Consumer organisation Which? is calling on the government to create new rights for people who have been the victims of a corporate data breach.

The group wants the data protection bill, currently being debated in Parliament, to be amended so that independent organisations, such as Which? itself, can fight for collective redress for corporate wrongs.

“Data breaches are now more commonplace and yet many people have no idea what to do or who to turn to when their personal data is compromised,” said Alex Neill, the managing director of home products and services at Which?. “The Government should use the data protection bill to give independent bodies the power to seek collective redress on behalf of consumers when a company has failed to take sufficient action following a data breach.”

Current regulations require companies to offer support when their customers have been affected by a data breach, but there is little ability on the part of consumers to hold a negligent data processor to account: the only option available requires each individual to go to the courts to enforce their rights.

In a statement, a DCMS spokesperson said: “We are confident that our Data Protection Bill will provide consumers with the necessary protections when there’s been an infringement of their rights regarding personal data. The Bill will make the UK fully compliant with the GDPR.”

The call comes after a year in which some of the biggest data breaches ever recorded were revealed. In the second half of 2016, the internet service company Yahoo, now owned by Verizon, said two large breaches had been carried out several years earlier. It initially estimated that one billion customers were affected, but in 2017 it updated the estimate to three billion – every single Yahoo customer, or four out of every 10 human beings alive today.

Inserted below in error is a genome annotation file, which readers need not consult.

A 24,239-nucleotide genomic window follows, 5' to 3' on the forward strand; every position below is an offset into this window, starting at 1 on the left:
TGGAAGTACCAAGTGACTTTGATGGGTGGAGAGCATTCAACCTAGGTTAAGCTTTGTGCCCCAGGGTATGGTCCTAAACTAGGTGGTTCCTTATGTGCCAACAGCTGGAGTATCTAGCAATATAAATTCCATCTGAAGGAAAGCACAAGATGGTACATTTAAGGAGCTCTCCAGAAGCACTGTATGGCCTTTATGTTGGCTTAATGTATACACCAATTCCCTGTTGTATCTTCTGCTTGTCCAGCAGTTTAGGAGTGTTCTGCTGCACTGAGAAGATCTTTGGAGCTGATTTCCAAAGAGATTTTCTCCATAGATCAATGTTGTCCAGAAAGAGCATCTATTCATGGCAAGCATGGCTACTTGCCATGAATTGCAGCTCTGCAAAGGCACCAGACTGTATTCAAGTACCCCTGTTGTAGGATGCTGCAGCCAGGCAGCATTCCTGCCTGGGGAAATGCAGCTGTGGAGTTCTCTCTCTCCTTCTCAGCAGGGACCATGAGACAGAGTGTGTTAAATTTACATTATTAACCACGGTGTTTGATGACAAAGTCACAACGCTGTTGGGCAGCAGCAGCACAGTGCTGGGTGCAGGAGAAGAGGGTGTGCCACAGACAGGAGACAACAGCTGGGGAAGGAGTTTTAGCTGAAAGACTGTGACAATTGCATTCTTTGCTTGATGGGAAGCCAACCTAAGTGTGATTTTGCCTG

Gigantic data broker Equifax was also affected by an enormous breach, losing extremely sensitive financial information on 143 million US customers and 400,000 Britons. The credit monitoring firm was rapidly criticised for its poor response to the breach, offering a year’s worth of credit monitoring to users looking to find out if they were affected – but only if they agreed to a clause that prevented them from suing the firm.

The true extent of such breaches is still not widely understood amongst the public. According to a study carried out by Which?, to back its calls for new consumer protections, just 8% of Brits think they have been subject to a data breach in the last year. The actual number, given the continued regularity of such large scale data breaches, and the delay it takes many companies to discover they have been hit, is likely to be far higher – closer to the three quarters of Brits who Which? says are concerned that information they have shared could be at risk of a leak.

Free online services such as exist to help consumers discover which services they use have been breached, and what information was lost as part of the breach. The site, run by Australian security expert Troy Hunt, tracks dumps of hacked data and informs members if their email address is included in such a collection.